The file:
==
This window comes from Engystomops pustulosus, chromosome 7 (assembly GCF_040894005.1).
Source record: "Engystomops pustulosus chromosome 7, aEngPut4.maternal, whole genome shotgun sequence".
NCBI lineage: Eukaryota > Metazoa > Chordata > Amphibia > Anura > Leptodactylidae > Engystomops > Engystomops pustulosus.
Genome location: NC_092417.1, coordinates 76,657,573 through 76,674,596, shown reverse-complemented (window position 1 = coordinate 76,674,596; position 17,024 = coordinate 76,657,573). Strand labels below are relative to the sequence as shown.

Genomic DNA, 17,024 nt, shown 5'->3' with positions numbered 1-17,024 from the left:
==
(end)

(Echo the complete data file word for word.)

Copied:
This window comes from Engystomops pustulosus, chromosome 7 (assembly GCF_040894005.1).
Source record: "Engystomops pustulosus chromosome 7, aEngPut4.maternal, whole genome shotgun sequence".
NCBI lineage: Eukaryota > Metazoa > Chordata > Amphibia > Anura > Leptodactylidae > Engystomops > Engystomops pustulosus.
Genome location: NC_092417.1, coordinates 76,657,573 through 76,674,596, shown reverse-complemented (window position 1 = coordinate 76,674,596; position 17,024 = coordinate 76,657,573). Strand labels below are relative to the sequence as shown.

Genomic DNA, 17,024 nt, shown 5'->3' with positions numbered 1-17,024 from the left: